• $\begingroup$ In full generality: Gap risk. Basically full collateralisation is not necessarily a guarantee of zero default risk. However as per above,m in this case it is most likely negligible, unless, as I say, you have a very large long dated wrong way exposure to a systemically important counterparty, then, just like a regulator demands a non unit margin period of risk, there is some default risk on a fully margined product - you do have to replace your hedge before the market moves $\endgroup$ – Mehness Dec 15 '16 at 21:01
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    $\begingroup$ It's also why exchanges have initial margin etc... and CSAs may not have zero thresholds. $\endgroup$ – Mehness Dec 15 '16 at 21:03
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    $\begingroup$ Any trading desk that was around on the weekend of the Lehman default went through these processes (ahem, yours truly included), namely when to replace the hedge (worse in credit space, all fully collateralised but in many cases correlated and hence gap risky exposures). However again, you are asking is it ok to ignore gap risk, on your example, in most cases it probably is, if you have a multi billion wrong way book vs a counterparty, then it's sth you might want to think about. $\endgroup$ – Mehness Dec 15 '16 at 21:07
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i think that cva is meant to cover Expected credit losses and PFE x% covers Unexpected credit losses and so gap risk would be more covered by PFE

i think initial margin for ccp cleared trades is more like a charge for PFE than for cva

So, i still dont really fully get where the demand for cva is coming from

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  • $\begingroup$ hmm - Expected and Unexpected are regulatory distinctions. PFE is obviously a tail measure, which is not the same as an expected shortfall, as priced by a model in collateral vs MTM. For an extreme example, consider a daily margined CDS where you buy protection from on an entity, from that entity itself. You would obviously price the wrong way risk on that, which is not the same as PFE at all. WWR should be part of a CVA calc if deemed important. Although PFE derived thresholds do cover and provide protection against WWR, that is not the same as saying PFE and expected WWR are the same. $\endgroup$ – Mehness Dec 15 '16 at 21:46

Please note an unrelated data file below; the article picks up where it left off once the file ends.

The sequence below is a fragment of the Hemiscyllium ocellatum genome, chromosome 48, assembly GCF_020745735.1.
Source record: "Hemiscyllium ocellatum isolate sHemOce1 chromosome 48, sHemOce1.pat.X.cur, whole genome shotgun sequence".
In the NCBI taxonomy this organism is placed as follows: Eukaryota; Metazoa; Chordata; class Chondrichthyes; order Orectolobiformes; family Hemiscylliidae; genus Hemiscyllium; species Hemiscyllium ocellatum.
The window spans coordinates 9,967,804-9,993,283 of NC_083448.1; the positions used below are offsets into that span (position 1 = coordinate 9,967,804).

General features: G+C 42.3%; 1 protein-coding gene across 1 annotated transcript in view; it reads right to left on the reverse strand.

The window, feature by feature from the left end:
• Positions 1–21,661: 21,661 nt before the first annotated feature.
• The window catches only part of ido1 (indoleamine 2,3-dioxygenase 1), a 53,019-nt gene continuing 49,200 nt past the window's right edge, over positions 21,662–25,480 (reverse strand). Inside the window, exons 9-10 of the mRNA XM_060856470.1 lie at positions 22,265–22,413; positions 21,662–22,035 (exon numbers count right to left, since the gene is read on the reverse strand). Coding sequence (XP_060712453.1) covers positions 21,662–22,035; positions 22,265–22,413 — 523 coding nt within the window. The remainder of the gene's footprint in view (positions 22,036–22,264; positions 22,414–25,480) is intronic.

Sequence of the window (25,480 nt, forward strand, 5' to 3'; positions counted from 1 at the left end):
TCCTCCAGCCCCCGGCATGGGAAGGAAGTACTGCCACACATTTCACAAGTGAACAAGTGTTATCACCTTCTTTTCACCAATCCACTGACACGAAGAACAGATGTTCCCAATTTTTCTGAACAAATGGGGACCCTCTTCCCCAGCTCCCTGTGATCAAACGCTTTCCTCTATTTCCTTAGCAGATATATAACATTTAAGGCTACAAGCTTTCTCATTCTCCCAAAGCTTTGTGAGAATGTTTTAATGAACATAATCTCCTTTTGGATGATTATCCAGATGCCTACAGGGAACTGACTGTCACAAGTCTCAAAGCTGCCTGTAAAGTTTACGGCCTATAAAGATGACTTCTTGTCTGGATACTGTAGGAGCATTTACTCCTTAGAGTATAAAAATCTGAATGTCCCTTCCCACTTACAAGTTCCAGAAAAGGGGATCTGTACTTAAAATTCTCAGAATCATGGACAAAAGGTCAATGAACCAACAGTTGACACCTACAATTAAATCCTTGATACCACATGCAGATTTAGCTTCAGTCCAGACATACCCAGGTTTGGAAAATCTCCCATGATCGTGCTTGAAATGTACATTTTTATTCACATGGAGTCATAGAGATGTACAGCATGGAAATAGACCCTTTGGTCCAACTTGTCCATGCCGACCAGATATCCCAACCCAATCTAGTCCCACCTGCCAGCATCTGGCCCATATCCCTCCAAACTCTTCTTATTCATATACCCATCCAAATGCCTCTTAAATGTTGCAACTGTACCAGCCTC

• $\begingroup$ actually put another way the presence or absence of collateral makes no difference to a modelled correlated price process. The correlation, if wrong way, creates gap risk. If there were zero collateral, you would call this CVA, if you now put collateral in, you don't immediately discard the correlation effect and call it PFE or sth, it's still part of the CVA calc, you just have collateral which means its impact is rendered, in most cases, negligible. $\endgroup$ – Mehness Dec 15 '16 at 21:49
  • $\begingroup$ eu.wiley.com/WileyCDA/WileyTitle/productCd-047074846X.html Brigo's excellent book on collateral and CVA has good mentions and reference to WWR in CVA calcs. Definitely not to be conflated with PFE, if you are trying to price CVA - PFE is, more for trying to protect against it. Correlation can create gap risk even in the presence of daily margining, it's no more complicated than that really. $\endgroup$ – Mehness Dec 15 '16 at 22:10